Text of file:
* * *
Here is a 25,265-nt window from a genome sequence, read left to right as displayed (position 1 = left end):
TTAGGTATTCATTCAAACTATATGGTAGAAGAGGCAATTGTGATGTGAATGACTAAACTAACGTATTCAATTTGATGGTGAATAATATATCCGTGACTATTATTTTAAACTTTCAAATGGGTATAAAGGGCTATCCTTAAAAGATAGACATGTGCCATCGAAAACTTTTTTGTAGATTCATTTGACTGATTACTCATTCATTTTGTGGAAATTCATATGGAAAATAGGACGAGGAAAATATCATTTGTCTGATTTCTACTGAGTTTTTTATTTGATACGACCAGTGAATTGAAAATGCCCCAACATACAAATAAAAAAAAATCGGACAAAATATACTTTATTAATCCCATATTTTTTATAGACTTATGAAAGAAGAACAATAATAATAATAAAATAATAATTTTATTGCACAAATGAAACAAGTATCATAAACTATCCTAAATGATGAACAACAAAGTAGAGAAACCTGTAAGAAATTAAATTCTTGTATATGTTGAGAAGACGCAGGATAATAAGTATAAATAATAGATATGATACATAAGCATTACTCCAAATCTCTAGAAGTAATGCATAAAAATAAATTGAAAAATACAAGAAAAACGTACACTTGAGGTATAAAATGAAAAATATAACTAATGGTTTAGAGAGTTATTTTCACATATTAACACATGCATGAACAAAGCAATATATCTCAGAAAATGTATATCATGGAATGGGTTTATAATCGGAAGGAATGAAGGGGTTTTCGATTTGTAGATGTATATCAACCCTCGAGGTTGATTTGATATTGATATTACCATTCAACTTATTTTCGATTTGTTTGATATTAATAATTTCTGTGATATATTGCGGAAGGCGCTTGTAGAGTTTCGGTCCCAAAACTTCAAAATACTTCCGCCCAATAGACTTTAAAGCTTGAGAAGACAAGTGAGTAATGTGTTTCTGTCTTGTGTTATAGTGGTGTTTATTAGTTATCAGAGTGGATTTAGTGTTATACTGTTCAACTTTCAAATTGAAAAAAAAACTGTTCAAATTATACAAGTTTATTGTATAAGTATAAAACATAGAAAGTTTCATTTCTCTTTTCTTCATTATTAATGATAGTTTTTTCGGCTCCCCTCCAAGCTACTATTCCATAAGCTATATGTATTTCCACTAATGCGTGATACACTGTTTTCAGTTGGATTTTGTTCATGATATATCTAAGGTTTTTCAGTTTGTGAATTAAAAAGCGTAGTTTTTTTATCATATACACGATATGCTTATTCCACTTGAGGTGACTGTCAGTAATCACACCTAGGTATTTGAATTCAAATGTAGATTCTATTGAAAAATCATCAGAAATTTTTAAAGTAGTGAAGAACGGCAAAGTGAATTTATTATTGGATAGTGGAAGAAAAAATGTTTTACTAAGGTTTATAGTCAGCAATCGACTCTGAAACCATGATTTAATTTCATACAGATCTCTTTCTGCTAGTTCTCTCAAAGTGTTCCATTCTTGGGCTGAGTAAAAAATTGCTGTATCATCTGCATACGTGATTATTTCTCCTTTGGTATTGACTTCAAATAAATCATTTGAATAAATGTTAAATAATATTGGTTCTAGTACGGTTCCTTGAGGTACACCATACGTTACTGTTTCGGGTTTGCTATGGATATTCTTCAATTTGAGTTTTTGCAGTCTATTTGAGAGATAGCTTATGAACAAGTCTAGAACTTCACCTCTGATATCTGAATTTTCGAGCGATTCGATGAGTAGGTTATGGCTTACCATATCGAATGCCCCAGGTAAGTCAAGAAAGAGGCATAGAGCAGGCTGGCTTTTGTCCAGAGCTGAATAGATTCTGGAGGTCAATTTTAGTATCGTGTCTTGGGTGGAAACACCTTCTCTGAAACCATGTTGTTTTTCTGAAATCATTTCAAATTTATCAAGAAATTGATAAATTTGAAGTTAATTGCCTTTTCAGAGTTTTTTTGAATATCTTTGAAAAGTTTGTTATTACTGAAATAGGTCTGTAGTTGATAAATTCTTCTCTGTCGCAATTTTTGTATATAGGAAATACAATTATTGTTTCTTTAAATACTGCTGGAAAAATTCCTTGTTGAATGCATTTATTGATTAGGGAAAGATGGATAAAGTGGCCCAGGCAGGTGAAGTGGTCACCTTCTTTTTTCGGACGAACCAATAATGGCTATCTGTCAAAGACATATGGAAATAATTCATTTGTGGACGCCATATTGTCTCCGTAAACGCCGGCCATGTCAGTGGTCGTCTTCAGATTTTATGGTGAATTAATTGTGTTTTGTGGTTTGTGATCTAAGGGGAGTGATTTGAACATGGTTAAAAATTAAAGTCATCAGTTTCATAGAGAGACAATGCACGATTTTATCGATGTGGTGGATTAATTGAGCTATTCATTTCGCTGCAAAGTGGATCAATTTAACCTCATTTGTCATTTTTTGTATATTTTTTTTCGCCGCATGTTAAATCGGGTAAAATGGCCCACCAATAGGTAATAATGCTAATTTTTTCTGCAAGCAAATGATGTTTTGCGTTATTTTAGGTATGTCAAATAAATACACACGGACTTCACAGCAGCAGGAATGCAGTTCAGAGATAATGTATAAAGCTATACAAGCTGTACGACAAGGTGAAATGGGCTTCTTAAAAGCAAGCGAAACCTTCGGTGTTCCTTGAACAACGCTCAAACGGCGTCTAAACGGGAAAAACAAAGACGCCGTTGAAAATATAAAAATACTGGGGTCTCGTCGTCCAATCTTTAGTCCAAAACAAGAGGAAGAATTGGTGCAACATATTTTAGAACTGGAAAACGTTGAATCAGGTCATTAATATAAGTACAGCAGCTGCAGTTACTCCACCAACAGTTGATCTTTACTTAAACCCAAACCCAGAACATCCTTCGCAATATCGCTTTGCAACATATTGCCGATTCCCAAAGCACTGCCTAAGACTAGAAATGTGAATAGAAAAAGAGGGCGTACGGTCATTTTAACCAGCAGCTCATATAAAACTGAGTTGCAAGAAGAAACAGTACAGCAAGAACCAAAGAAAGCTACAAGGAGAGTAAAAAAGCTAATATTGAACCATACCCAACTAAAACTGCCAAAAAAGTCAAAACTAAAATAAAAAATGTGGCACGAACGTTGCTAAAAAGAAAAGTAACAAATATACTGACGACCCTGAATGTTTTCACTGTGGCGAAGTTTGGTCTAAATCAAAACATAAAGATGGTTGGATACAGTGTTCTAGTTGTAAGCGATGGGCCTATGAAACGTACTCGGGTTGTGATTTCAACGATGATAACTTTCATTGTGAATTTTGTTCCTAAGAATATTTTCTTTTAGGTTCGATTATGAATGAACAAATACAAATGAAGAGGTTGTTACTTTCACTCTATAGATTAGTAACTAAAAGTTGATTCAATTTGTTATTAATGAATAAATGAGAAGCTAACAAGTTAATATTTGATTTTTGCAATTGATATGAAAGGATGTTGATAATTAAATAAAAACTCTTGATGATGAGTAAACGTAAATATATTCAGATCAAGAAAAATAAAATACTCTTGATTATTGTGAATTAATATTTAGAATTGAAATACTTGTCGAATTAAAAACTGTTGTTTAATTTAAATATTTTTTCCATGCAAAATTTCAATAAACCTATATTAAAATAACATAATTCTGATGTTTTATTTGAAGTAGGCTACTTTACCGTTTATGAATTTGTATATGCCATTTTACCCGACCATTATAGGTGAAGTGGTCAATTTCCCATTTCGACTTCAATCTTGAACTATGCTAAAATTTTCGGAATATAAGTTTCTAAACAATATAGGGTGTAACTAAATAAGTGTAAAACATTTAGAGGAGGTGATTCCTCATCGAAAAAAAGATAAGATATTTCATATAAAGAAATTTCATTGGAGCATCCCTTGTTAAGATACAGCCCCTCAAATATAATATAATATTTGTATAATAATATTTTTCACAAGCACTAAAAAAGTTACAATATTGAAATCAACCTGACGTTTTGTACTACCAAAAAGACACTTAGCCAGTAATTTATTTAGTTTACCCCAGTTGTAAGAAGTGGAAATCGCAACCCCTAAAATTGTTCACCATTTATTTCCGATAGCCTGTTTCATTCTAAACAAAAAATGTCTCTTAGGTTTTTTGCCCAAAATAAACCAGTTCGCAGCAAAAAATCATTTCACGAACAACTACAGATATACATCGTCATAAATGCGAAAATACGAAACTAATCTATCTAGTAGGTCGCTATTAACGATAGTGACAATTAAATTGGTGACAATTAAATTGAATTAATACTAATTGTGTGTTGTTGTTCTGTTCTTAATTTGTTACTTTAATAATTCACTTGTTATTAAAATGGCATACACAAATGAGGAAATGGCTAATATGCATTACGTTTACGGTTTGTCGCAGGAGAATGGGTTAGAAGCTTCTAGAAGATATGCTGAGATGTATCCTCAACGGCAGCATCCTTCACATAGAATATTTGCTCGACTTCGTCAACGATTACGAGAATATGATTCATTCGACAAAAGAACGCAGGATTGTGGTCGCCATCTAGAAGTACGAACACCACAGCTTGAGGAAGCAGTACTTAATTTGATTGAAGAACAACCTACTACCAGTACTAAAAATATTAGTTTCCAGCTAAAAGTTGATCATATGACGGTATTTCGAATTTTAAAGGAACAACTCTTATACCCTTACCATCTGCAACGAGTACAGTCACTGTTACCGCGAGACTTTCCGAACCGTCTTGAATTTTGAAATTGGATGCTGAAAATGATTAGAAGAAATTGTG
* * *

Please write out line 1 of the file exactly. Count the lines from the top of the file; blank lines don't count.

Here is a 25,265-nt window from a genome sequence, read left to right as displayed (position 1 = left end):